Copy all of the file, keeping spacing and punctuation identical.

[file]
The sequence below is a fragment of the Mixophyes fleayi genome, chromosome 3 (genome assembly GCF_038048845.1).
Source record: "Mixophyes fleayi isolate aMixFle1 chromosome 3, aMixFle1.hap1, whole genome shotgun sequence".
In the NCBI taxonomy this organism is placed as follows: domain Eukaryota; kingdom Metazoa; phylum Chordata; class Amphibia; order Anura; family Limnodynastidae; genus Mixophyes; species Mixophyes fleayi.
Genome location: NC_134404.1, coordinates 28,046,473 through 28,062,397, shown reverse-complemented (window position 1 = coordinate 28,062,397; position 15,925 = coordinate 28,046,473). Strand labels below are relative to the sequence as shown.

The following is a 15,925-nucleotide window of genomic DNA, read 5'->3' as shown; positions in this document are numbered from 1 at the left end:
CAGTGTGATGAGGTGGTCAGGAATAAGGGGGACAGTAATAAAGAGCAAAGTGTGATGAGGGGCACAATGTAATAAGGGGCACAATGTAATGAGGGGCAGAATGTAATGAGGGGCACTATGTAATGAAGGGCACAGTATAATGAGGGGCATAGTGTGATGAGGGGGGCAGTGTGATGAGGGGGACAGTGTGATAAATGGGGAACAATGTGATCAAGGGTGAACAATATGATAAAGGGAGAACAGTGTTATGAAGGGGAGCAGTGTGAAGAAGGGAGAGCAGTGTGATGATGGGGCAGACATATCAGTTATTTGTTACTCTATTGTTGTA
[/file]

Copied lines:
The sequence below is a fragment of the Mixophyes fleayi genome, chromosome 3 (genome assembly GCF_038048845.1).
Source record: "Mixophyes fleayi isolate aMixFle1 chromosome 3, aMixFle1.hap1, whole genome shotgun sequence".
In the NCBI taxonomy this organism is placed as follows: domain Eukaryota; kingdom Metazoa; phylum Chordata; class Amphibia; order Anura; family Limnodynastidae; genus Mixophyes; species Mixophyes fleayi.
Genome location: NC_134404.1, coordinates 28,046,473 through 28,062,397, shown reverse-complemented (window position 1 = coordinate 28,062,397; position 15,925 = coordinate 28,046,473). Strand labels below are relative to the sequence as shown.

The following is a 15,925-nucleotide window of genomic DNA, read 5'->3' as shown; positions in this document are numbered from 1 at the left end:
CAGTGTGATGAGGTGGTCAGGAATAAGGGGGACAGTAATAAAGAGCAAAGTGTGATGAGGGGCACAATGTAATAAGGGGCACAATGTAATGAGGGGCAGAATGTAATGAGGGGCACTATGTAATGAAGGGCACAGTATAATGAGGGGCATAGTGTGATGAGGGGGGCAGTGTGATGAGGGGGACAGTGTGATAAATGGGGAACAATGTGATCAAGGGTGAACAATATGATAAAGGGAGAACAGTGTTATGAAGGGGAGCAGTGTGAAGAAGGGAGAGCAGTGTGATGATGGGGCAGACATATCAGTTATTTGTTACTCTATTGTTGTA